Baseball, that cruel mistress, has a way of dashing dreams just as they are reaching a crescendo. No sooner is Lawrence Butler taking the desert by storm with an electric 6 for 8 start featuring speed and power, Saturday he bats twice and strikes out twice, a reminder that contact issues still stand in the way of a big league ticket.
Prospects fail a lot and tools don’t always equate to performance. Nonetheless, it’s not only uplifting to hear the A’s talented prospects name themselves “The New Oakland” but it’s also exciting to see the upside some of these guys clearly possess.
You don’t need stars at every position to win, and that’s good because it’s challenging enough to get a handful of stars to align in any contention window. But the A’s have, coming up, at least the potential and upside of stars at several positions, and much of that talent has been on display since the Cactus League began.
A future outfield of Esteury Ruiz, Denzel Clarke, and Lawrence Butler has the floor of “2 busts and a 5th outfielder,” but the ceiling is sky high. Maybe they won’t quite remind A’s fans of the Henderson-Murphy-Armas trio, but the athleticism and the combination of speed, power, and defense has the upside of being one of MLB’s very best.
Wouldn’t it be nice if the A’s — the team doomed to terrible lottery luck and worse ownership — hit the jackpot with its selections of Butler and Clarke in the draft and Ruiz as a centerpiece in a widely panned trade?
Then you go behind the dish for Shea Langeliers, who has 1st round pedigree and the raves of even the grumpiest of A’s scouting and development personnel. Sean Murphy was emerging as a star catcher and Langeliers profiles as a lot like Murphy with his power bat and cannon arm, only he is unproven.
And then you have Oakland’s top prospect, Tyler Soderstrom, who may have to move off of catcher if the A’s want him to blossom concurrently with Langeliers. But whether his future lies as a backstop, 1Bman, or anywhere else, the bat plays and Soderstrom brings big time hitting potential as a “middle of the order” force.
If things go well, that is. 5 potential stars who could, as we know, yield a grand total of 0. But “The New Oakland” is about confidence and swagger, and this group appears to have it. Perhaps creating your own nickname is the first step to stardom.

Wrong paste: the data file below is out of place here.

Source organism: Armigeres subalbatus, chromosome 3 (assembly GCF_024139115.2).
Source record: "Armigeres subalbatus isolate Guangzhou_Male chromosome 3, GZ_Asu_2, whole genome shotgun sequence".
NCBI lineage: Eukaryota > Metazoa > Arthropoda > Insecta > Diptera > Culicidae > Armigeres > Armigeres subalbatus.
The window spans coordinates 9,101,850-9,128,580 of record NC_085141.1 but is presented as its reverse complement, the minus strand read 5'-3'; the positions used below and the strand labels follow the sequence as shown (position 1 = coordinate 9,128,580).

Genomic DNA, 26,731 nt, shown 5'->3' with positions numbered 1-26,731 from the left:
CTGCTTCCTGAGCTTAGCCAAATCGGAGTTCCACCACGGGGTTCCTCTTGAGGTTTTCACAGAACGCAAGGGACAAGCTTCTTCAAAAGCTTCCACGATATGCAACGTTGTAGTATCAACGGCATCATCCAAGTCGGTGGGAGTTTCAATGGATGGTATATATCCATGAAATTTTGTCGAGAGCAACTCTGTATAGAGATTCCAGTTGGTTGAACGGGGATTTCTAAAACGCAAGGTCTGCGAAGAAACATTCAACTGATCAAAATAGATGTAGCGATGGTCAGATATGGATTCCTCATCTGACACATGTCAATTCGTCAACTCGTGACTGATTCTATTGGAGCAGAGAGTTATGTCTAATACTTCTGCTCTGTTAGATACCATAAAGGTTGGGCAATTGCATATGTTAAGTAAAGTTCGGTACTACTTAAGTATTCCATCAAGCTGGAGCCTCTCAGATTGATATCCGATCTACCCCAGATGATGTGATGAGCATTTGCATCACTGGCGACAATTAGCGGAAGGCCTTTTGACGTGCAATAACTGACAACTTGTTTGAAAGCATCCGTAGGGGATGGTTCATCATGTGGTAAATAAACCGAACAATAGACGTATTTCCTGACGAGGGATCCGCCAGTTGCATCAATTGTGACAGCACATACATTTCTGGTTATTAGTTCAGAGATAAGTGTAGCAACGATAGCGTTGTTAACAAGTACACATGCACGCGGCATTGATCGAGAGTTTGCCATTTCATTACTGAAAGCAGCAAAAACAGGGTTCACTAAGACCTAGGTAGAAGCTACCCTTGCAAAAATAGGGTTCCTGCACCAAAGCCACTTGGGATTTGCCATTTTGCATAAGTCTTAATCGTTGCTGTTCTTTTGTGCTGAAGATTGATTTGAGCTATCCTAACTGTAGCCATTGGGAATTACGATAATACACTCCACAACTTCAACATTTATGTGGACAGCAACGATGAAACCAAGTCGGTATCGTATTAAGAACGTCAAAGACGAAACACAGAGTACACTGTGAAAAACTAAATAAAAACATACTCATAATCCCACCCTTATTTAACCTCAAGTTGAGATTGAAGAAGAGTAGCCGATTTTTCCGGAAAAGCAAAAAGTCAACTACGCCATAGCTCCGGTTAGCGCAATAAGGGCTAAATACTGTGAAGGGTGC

So why are A’s fans so grumpy, when for all we know more than half the diamond will be star studded by around 2024? Maybe it’s that 3 of these 5 are homegrown, meaning all the trades of established players has yielded precious little upside. Or perhaps it’s because the trades focused so heavily on pitching but yielded few prospects who have both upside and health on their resume.
Nonetheless, Ken Waldichuk and Kyle Muller have stayed healthy and could pitch their way towards the front of a rotation. And Mason Miller’s potential looks to be highest of all if he can keep his arm attached to his body.
But while the front office’s focus the past two off-seasons has been heavily on pitching, where you see glimmers of “The New Oakland” on the horizon is on the diamond pure athleticism (Clarke), 5-tool skills sets (Butler), game-changing speed (Ruiz), pure hitting (Soderstrom), and 1st round overall game (Langeliers) offer the hope of filling more than half the lineup with “impact players”.
Then you have the complementary pieces who are not today’s focus, but who are worth following as well: Zack Gelof, Jordan Diaz, Brett Harris, and the well known Nick Allen. Maybe some classic A’s “dumpster gems” who have 5-6 years of contract control: Ryan Noda, Conner Capel, and Brent Rooker are vying to prove their mettle in this familiar category.
But right now, it all comes back to a couple 1st round catchers and a trio of potentially electric outfielders. Hit the jackpot with those 5 and suddenly the rebuild is looking strong. The odds of all 5 becoming stars may be worse than getting “bar bar bar” on a Las Vegas slot machine, but it’s at least fascinating to watch and follow as these guys show what they have, offer a glimpse of how good they could be, and then even give us the nickname to remember them by until they resurface in Oakland.
The New Oakland.